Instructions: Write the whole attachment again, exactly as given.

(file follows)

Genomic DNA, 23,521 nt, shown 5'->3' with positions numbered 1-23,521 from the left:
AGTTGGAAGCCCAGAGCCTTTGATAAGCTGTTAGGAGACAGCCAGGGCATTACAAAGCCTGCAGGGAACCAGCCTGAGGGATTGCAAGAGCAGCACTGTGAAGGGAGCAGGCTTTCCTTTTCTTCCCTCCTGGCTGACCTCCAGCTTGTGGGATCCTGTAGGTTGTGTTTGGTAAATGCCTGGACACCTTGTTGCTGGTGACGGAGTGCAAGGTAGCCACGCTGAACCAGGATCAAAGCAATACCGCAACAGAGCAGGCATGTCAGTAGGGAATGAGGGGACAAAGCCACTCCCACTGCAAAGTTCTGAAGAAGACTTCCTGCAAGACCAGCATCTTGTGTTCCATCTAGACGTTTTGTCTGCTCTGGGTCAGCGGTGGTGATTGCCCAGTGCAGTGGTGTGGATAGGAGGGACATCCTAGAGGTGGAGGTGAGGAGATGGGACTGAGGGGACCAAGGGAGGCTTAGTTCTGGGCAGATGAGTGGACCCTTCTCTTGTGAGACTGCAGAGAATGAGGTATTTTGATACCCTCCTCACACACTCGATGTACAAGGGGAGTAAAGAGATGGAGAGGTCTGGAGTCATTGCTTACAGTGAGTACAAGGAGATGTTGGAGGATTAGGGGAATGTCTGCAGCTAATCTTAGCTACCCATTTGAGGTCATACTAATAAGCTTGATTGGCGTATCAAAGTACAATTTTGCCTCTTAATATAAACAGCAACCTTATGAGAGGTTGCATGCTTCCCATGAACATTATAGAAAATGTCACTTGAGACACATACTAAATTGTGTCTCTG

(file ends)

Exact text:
Genomic DNA, 23,521 nt, shown 5'->3' with positions numbered 1-23,521 from the left:
AGTTGGAAGCCCAGAGCCTTTGATAAGCTGTTAGGAGACAGCCAGGGCATTACAAAGCCTGCAGGGAACCAGCCTGAGGGATTGCAAGAGCAGCACTGTGAAGGGAGCAGGCTTTCCTTTTCTTCCCTCCTGGCTGACCTCCAGCTTGTGGGATCCTGTAGGTTGTGTTTGGTAAATGCCTGGACACCTTGTTGCTGGTGACGGAGTGCAAGGTAGCCACGCTGAACCAGGATCAAAGCAATACCGCAACAGAGCAGGCATGTCAGTAGGGAATGAGGGGACAAAGCCACTCCCACTGCAAAGTTCTGAAGAAGACTTCCTGCAAGACCAGCATCTTGTGTTCCATCTAGACGTTTTGTCTGCTCTGGGTCAGCGGTGGTGATTGCCCAGTGCAGTGGTGTGGATAGGAGGGACATCCTAGAGGTGGAGGTGAGGAGATGGGACTGAGGGGACCAAGGGAGGCTTAGTTCTGGGCAGATGAGTGGACCCTTCTCTTGTGAGACTGCAGAGAATGAGGTATTTTGATACCCTCCTCACACACTCGATGTACAAGGGGAGTAAAGAGATGGAGAGGTCTGGAGTCATTGCTTACAGTGAGTACAAGGAGATGTTGGAGGATTAGGGGAATGTCTGCAGCTAATCTTAGCTACCCATTTGAGGTCATACTAATAAGCTTGATTGGCGTATCAAAGTACAATTTTGCCTCTTAATATAAACAGCAACCTTATGAGAGGTTGCATGCTTCCCATGAACATTATAGAAAATGTCACTTGAGACACATACTAAATTGTGTCTCTG